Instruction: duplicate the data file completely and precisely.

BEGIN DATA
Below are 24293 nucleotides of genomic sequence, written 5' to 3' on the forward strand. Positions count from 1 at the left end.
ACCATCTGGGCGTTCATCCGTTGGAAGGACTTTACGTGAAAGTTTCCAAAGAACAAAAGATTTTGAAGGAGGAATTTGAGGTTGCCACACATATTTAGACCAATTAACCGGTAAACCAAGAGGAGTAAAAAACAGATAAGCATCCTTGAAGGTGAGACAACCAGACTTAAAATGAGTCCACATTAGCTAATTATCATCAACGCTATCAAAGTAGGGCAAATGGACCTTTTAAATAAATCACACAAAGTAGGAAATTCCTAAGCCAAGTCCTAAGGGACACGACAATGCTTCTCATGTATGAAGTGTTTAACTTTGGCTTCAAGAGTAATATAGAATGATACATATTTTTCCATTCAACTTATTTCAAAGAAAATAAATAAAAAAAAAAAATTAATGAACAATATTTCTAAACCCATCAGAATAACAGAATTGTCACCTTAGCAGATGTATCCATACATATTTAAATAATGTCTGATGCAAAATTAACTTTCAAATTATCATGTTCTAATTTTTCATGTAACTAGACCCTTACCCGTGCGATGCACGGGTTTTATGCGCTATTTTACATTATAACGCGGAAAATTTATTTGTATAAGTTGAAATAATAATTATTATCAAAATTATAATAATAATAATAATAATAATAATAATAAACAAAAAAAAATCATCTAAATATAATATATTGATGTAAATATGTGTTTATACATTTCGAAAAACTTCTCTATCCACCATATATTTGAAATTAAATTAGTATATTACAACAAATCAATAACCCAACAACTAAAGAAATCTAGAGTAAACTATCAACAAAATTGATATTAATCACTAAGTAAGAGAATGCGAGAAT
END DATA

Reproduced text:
Below are 24293 nucleotides of genomic sequence, written 5' to 3' on the forward strand. Positions count from 1 at the left end.
ACCATCTGGGCGTTCATCCGTTGGAAGGACTTTACGTGAAAGTTTCCAAAGAACAAAAGATTTTGAAGGAGGAATTTGAGGTTGCCACACATATTTAGACCAATTAACCGGTAAACCAAGAGGAGTAAAAAACAGATAAGCATCCTTGAAGGTGAGACAACCAGACTTAAAATGAGTCCACATTAGCTAATTATCATCAACGCTATCAAAGTAGGGCAAATGGACCTTTTAAATAAATCACACAAAGTAGGAAATTCCTAAGCCAAGTCCTAAGGGACACGACAATGCTTCTCATGTATGAAGTGTTTAACTTTGGCTTCAAGAGTAATATAGAATGATACATATTTTTCCATTCAACTTATTTCAAAGAAAATAAATAAAAAAAAAAAATTAATGAACAATATTTCTAAACCCATCAGAATAACAGAATTGTCACCTTAGCAGATGTATCCATACATATTTAAATAATGTCTGATGCAAAATTAACTTTCAAATTATCATGTTCTAATTTTTCATGTAACTAGACCCTTACCCGTGCGATGCACGGGTTTTATGCGCTATTTTACATTATAACGCGGAAAATTTATTTGTATAAGTTGAAATAATAATTATTATCAAAATTATAATAATAATAATAATAATAATAATAATAAACAAAAAAAAATCATCTAAATATAATATATTGATGTAAATATGTGTTTATACATTTCGAAAAACTTCTCTATCCACCATATATTTGAAATTAAATTAGTATATTACAACAAATCAATAACCCAACAACTAAAGAAATCTAGAGTAAACTATCAACAAAATTGATATTAATCACTAAGTAAGAGAATGCGAGAAT